The Emoluments Clause and the President (Civil Conversation)

The emoluments clause is a provision in the U.S. Constitution. An emolument is a profit or advantage an official gains from his or her office. The framers of the Constitution feared that ambassadors in the early republic might be corrupted by gifts from foreign countries. The framers wanted public servants to be free from outside influence.

  • Resource Type: Lesson Plans
  • Subject: Executive Branch/Presidency
  • Grades: 10, 11, 12

Foundations of Democracy

This collection gives teachers access to foundational principles of democracies including rule of law, limited government and checks and balances. It can be used to build background knowledge to analyze the┬áhealth of our democracy over time and in today’s environment.

Essential Questions include:

  • What systems attempt to limit government power?
  • Where does the government gain its authority in a democracy?
  • What is the rule of law and how does it play out in democracies?
  • What are ways of measuring the health of a democracy?
  • What recourses are in place to ensure the health of democracy?
  • Resource Type: Lesson Plans, Modules (Teaching Unit)
  • Subject: Foundations of Democracy
  • Grades: 3, 4, 5, 6, 7, 8, 9, 10, 12

Forward to the Future: The Declaration of Independence in Our Lives

Essential Question: How are the ideas from the Declaration of Independence connected to our government today?

In this lesson, developed in collaboration with the National Archives, students will work through stations, considering various primary documents, in order to answer the essential question.

  • Resource Type: Lesson Plans, Primary Sources
  • Subject: Foundations of Democracy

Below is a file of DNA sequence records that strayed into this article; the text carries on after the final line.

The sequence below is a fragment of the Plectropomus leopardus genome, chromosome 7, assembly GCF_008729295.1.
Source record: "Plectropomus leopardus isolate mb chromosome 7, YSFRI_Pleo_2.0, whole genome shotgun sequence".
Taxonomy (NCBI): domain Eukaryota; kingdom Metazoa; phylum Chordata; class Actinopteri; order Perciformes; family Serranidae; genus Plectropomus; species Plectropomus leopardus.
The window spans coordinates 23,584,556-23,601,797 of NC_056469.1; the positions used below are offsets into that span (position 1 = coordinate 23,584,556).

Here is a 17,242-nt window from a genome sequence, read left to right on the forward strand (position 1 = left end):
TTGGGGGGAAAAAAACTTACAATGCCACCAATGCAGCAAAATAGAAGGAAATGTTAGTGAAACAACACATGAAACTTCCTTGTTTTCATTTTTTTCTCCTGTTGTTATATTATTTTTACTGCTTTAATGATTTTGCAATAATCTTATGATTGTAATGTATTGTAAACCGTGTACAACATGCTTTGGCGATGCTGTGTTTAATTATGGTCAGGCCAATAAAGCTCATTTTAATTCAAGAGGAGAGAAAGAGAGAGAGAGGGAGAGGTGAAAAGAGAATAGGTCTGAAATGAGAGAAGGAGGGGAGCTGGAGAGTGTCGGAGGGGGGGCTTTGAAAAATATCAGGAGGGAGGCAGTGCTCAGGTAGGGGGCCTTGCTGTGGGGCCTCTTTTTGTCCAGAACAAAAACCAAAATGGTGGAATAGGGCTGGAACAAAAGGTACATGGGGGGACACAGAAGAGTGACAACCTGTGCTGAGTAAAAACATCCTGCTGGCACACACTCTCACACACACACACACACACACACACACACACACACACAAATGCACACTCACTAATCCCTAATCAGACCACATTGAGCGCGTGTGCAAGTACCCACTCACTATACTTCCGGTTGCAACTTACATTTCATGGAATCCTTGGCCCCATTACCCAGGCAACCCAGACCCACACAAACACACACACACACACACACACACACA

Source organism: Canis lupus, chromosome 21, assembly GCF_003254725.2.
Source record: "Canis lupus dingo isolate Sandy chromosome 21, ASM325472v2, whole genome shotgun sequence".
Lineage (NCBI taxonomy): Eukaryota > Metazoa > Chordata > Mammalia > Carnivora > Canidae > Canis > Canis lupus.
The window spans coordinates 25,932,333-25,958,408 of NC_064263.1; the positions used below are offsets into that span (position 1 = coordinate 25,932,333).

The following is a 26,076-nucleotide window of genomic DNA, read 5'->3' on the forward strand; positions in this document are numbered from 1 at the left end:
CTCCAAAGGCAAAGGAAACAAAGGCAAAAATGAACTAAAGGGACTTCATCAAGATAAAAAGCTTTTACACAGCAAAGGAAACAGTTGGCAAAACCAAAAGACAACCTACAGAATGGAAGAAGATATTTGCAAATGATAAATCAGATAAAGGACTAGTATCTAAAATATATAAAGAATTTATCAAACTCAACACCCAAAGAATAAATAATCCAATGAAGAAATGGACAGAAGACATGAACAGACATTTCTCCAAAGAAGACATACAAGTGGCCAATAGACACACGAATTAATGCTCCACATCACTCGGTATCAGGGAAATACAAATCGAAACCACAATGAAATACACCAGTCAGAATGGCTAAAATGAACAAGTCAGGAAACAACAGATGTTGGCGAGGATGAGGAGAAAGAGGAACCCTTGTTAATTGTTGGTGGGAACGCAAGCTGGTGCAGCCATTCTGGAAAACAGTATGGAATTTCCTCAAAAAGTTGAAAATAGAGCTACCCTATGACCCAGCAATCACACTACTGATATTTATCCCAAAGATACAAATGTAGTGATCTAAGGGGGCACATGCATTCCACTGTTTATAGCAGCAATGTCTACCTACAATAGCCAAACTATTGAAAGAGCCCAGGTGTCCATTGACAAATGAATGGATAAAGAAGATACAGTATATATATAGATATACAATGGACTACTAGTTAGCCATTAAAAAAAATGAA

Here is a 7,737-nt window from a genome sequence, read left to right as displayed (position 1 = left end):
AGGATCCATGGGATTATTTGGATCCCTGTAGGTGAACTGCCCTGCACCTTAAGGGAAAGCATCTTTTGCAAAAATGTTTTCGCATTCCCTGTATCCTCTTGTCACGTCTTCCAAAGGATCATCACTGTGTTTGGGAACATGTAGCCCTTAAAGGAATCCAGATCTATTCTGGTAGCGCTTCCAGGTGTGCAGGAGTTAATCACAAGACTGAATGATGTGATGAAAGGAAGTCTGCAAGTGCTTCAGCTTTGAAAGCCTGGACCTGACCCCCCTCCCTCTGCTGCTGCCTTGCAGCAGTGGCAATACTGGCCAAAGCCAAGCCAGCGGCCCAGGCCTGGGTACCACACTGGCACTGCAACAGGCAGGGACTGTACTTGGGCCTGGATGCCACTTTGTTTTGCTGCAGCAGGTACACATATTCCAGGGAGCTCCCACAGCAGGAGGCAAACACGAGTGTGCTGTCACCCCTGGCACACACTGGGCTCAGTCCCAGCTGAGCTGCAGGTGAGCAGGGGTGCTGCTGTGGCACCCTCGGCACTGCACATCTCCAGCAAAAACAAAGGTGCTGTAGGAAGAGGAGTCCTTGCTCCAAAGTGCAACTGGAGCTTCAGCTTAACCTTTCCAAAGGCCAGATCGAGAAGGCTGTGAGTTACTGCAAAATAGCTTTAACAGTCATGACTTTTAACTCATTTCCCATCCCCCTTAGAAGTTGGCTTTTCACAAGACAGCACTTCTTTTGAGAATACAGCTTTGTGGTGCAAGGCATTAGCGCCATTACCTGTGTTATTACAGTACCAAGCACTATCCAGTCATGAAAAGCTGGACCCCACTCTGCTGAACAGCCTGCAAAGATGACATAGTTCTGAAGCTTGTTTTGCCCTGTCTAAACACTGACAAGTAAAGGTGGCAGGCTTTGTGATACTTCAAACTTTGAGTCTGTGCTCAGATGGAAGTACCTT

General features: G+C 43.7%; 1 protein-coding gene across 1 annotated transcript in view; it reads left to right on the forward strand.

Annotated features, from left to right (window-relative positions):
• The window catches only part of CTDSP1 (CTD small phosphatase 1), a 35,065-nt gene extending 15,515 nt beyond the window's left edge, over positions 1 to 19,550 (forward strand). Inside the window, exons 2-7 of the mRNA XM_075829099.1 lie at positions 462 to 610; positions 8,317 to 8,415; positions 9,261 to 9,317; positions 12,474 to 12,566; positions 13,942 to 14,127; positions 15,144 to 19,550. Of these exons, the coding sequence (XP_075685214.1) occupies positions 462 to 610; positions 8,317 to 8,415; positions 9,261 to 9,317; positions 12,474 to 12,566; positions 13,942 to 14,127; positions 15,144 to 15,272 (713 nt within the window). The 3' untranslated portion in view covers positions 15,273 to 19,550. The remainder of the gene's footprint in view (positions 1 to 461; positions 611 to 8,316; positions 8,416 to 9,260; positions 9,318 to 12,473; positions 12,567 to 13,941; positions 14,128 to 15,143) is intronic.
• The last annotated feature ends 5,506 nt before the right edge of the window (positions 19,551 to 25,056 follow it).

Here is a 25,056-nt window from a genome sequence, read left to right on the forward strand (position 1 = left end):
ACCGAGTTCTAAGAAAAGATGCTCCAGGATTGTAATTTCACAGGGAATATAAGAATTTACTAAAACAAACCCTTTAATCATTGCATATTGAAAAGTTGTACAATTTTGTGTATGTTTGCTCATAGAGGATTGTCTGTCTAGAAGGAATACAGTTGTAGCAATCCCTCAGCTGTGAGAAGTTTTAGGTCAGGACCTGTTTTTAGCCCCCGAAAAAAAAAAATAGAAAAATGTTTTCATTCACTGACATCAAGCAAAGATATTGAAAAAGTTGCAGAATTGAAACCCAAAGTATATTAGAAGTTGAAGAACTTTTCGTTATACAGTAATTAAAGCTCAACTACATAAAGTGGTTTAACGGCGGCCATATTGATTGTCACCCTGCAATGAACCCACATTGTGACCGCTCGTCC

• Grades: 6, 7, 8, 9, 10, 11, 12

The United States Constitution (CKHG Unit)

This unit explores the creation and central ideas of the United States Constitution. Across 18 lessons, students learn how, after the Revolution, the Founding Fathers worked to confront the shortcomings of the Articles of Confederation. They learn why the Bill of Rights was added to the Constitution, and explore reasons why the Constitution has survived as the guiding document of government in the United States.

  • Resource Type: Assessments, Books, Descriptive Text, Lesson Plans, Media, Modules (Teaching Unit), Primary Sources, Timelines
  • Subject: Foundations of Democracy
  • Grades: 4, 5, 6, 7, 8

The American Founding: The Bill of Rights

This comprehensive, multimedia online exhibit features a trove of resources on the Bill of Rights. Part I contains the English, Colonial, State, and Continental origins of the Bill of Rights; Part II features the Federalist/Antifederalist Debate over the Bill of Rights; and Part III explains the politics of the Bill of Rights in the First Congress through its adoption.

  • Resource Type: Audio, Interactives, Modules (Teaching Unit), Primary Sources, Video
  • Subject: Foundations of Democracy
  • Grades: 9, 10, 11, 12

Drafting the Nation

As the Framers drafted different versions of our founding documents, their ideas of what it meant to be a republic also changed. In this unit, four lessons based on the drafts of the Articles of Confederation, Declaration of Independence, and the Constitution, held at the collection at HSP, allow students to explore the language and ideas behind these pivotal documents

  • Resource Type: Lesson Plans, Modules (Teaching Unit), Primary Sources
  • Subject: Federal Government
  • Grades: 9, 10, 11, 12

230 Years of the United States Constitution

The Constitution has stood as both the plan for the American system of government and through its 27 amendments, a summary of the political values of generations of Americans. This resource has been assembled to help teachers and anyone interested in the Constitution better understand and appreciate it, using the document itself and other original works contemporaneous with it.

  • Resource Type: Lesson Plans, Modules (Teaching Unit), Primary Sources, Timelines, Video
  • Subject: Foundations of Democracy
  • Grades: 9, 10, 11, 12

Teaching the Constitution

The U.S. Constitution contains many complicated ideas and concepts that can be hard for students to grasp. The resources in this unit leverage the strong imagery of Mount Vernon’s video “A More Perfect Union: George Washington and the Making of the Constitution” to help connect the concepts that shaped our nation’s government in order to reach students in new ways.

  • Resource Type: Lesson Plans, Primary Sources, Quizzes, Timelines, Video
  • Subject: Foundations of Democracy
  • Grades: 5, 6, 7, 8, 9, 10, 11, 12